The familiar old compromises you’re expected to accept when buying a new car don’t seem to change much. A more stylish car is usually a less practical one. A more powerful engine normally means it’ll also get worse fuel economy and be pricier to tax. Greater handling thrills don’t typically come without less comfort or refinement, and a more exciting-looking, sporty interior is usually less luxurious.
But why should anyone spending £50,000 on a new car settle for less of anything? It’s a question that brings us a car such as the Audi S5 – which, for the time being, is the top-of-the-range version of the new A5. For now, the S5 is available in two-door Coupé form only, although a more practical five-door Sportback version will launch later this year, and a Cabriolet after that.
Whichever bodystyle you happen to prefer, Audi promises 0-62mph acceleration in less than 5.0sec and fuel economy of nearly 40mpg. That's not to mention interior quality, material richness, infotainment specification, sharp handling, distinguishing comfort and ease-of-use combined as only Audi seems to know how.
All that sounds too good to be true, and in many ways it is.
What's the 2017 Audi S5 Coupé like to drive?
The S5 combines a new turbocharged 3.0-litre V6 petrol engine with permanent quattro four-wheel drive and a standard eight-speed automatic gearbox, making it ready for daily use in any weather. Audi has downsized from a V8 engine to a supercharged V6 and now to a turbocharged V6 in the space of a decade, yet the latest S5 has more power and torque than ever before.
Acceleration is fast but not blistering, although the new turbocharged engine does pick up from low revs more urgently than its supercharged predecessor used to. There’s a pleasing burble at town speeds, but it fades away slightly at the revs rise. As this is a performance car, some buyers will certainly be left wanting a bit more auditory drama.
Power delivery is good at lower revs, becomes relatively flat through the middle part of the rev range, and then regathers urgency as the redline approaches. Still, there’s more than enough grunt here for road driving, even if you’ll often have the accelerator all the way to the floor when overtaking on the motorway.
The S5 offers several manually selectable drive modes. In Efficiency mode, it will return an indicated 35mpg at a typical UK motorway cruise, while in Dynamic the car sends a greater proportion of its engine power to the rear wheels for more balanced handling.
However, even if you get Audi’s optional Sport locking rear differential, Dynamic Active Steering and adaptive suspension, the S5 will only ever be so entertaining. It feels accurate and stable through corners, but never as direct, poised or communicative as an equivalent BMW 4 Series or Mercedes-AMG C-Class Coupé – and the Dynamic Active Steering makes the front end feel remote and unpredictable at times.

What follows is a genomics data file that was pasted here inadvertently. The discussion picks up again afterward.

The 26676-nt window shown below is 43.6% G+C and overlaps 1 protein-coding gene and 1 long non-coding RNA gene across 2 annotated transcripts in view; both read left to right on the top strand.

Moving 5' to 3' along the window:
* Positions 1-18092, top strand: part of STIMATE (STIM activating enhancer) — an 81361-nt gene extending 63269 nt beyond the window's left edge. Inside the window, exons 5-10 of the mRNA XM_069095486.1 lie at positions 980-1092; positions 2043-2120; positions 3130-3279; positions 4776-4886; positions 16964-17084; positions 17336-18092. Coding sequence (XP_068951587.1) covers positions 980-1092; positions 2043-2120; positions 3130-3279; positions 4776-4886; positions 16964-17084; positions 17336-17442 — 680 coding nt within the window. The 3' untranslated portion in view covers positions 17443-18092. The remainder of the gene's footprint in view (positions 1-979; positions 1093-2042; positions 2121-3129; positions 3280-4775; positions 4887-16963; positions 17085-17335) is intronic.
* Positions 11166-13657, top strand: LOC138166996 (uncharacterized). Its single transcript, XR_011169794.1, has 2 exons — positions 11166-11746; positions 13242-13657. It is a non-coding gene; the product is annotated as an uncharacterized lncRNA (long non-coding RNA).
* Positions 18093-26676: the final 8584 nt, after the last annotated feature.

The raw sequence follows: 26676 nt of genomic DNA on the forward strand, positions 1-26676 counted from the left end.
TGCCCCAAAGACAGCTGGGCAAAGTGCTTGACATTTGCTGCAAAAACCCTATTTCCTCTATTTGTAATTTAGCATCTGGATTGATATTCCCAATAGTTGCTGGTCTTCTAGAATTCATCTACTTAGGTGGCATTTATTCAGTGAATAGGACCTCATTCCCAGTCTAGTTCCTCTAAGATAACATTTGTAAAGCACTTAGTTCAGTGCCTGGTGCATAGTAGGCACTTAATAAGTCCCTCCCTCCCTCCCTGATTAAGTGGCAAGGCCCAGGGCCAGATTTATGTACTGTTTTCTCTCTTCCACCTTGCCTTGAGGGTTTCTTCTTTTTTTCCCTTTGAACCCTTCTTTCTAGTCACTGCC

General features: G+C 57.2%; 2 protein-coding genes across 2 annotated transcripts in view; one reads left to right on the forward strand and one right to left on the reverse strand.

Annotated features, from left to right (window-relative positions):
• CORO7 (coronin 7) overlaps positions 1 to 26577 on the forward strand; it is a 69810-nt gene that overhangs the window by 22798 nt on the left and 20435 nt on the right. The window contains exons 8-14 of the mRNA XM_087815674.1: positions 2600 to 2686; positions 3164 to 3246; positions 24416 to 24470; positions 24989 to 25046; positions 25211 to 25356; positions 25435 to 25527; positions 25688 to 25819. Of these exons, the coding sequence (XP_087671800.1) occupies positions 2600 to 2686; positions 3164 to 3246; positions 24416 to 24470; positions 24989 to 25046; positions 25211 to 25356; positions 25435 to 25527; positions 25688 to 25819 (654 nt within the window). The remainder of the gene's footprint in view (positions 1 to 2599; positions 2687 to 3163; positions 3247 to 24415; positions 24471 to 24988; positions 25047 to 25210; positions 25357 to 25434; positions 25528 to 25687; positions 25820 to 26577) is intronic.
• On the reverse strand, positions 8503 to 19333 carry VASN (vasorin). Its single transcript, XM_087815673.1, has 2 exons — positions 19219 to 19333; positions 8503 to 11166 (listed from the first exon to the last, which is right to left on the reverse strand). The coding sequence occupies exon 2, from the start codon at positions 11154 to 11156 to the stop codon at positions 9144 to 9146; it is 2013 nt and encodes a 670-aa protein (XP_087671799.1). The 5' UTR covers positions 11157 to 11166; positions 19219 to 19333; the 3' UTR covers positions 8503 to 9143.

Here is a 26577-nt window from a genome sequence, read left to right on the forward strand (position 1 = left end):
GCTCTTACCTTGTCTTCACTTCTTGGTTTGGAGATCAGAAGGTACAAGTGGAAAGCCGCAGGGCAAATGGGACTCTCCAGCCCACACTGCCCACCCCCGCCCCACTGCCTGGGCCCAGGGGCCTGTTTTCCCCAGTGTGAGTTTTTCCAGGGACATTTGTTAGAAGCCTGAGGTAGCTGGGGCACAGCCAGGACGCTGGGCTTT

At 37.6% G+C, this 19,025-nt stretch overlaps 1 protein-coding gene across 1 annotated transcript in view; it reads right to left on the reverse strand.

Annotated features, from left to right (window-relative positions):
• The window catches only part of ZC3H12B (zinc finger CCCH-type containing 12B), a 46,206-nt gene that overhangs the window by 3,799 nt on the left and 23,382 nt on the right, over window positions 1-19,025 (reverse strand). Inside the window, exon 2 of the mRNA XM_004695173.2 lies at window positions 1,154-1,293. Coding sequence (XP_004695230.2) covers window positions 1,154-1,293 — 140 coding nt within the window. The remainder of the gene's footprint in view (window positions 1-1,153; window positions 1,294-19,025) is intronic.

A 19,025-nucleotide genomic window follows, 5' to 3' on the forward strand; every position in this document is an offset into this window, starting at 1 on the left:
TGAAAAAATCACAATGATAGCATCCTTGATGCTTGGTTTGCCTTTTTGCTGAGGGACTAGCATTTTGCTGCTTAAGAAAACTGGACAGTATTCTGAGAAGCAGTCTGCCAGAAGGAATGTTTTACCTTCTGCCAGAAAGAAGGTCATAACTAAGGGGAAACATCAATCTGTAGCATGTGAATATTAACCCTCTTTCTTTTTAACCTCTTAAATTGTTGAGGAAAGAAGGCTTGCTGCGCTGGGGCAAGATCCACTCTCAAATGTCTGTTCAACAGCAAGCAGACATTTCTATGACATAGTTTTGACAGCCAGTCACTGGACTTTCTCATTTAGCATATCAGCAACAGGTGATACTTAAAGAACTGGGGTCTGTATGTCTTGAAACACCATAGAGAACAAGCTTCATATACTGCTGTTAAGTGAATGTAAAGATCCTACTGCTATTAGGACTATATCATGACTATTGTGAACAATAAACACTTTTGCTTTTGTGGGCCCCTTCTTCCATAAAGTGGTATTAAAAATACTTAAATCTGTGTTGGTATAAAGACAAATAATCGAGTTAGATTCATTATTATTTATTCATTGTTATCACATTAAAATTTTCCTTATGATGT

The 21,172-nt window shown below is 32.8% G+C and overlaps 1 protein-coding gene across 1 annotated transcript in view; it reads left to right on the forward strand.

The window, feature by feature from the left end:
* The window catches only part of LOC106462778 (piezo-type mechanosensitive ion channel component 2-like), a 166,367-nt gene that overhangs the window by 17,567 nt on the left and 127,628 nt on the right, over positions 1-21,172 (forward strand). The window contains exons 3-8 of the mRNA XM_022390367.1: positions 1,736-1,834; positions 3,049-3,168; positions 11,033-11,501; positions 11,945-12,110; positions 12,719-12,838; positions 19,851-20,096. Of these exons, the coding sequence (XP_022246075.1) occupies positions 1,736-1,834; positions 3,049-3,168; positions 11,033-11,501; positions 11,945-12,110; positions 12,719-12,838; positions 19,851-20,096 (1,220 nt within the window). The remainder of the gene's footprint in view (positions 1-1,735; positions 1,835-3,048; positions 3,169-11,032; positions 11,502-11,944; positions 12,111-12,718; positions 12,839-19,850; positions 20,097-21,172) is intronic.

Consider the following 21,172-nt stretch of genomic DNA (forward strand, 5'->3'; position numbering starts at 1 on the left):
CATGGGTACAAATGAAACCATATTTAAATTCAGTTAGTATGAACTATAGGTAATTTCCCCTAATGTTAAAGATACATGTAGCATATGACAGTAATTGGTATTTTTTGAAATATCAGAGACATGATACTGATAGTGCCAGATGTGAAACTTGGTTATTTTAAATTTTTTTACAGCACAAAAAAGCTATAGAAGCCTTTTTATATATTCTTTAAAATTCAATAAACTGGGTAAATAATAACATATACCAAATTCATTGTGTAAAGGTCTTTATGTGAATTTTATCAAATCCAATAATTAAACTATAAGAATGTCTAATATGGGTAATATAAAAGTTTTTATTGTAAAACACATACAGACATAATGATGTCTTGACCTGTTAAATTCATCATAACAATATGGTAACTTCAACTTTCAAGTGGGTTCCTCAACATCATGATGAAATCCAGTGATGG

The S5's ride is quiet and broadly comfortable, though, and the interior is well isolated from road, wind and engine noise, making this an excellent long-distance car that's unlikely to wear on the senses.
What's the 2017 Audi S5 Quattro Coupé like inside?
From the driver’s seat, the Audi S5’s interior is almost identical to that of the cheaper and more workaday Audi A4. Being a stylish coupé, the A5's interior would have benefitted from some more imaginative design flourish. It certainly doesn't want for material quality, though.
The S5 is available with a choice of aluminium or lacquered carbonfibre-effect interior trims, with the latter lending a particularly classy sporting ambience. However, the interior’s knockout blows are its obvious material substance and immaculate finish. Every fitting feels solid and expensive, every knob and switch is a tactile pleasure to use, and there isn’t a rattle or squeak to be heard from anywhere.
Conventional analogue instruments come as standard, as does a 8.3in central display screen with Audi’s MMI Navigation Plus infotainment system. For £250 you can upgrade to the excellent 12.3in Virtual Cockpit configurable digital instrument display, and at that small price, the majority of S5 buyers should do so. In light of that, it’s a shame that the central display doesn't disappear into the dashboard at the touch of a button in the way that it does in the lesser Audi A3.
That apart, there’s nothing meaningful to criticise here. The sat-nav system is easy to use, the voice recognition system works at the first time of asking, or you can use the touchpad to finger-trace words into the address bar.
Apple CarPlay smartphone-mirroring app is included as standard. In the S5, using your phone’s sat-nav software on the car’s central display screen doesn’t prevent you from also seeing Audi’s navigation map on the Virtual Cockpit screen; in rival cars, activation of the former often overrides and deactivates the latter.
In terms of space, Audi’s claim is to have made the car’s wheelbase 13mm longer and its boot 10 litres larger. However, in this two-door coupe guise at least, the S5 remains a car you’d only ask small adults and children to travel in the rear of. The boot is a very useful size, though, being both longer and wider than you imagine it’ll be, and it trumps those of both the 4 Series and C-Class Coupé for outright space.
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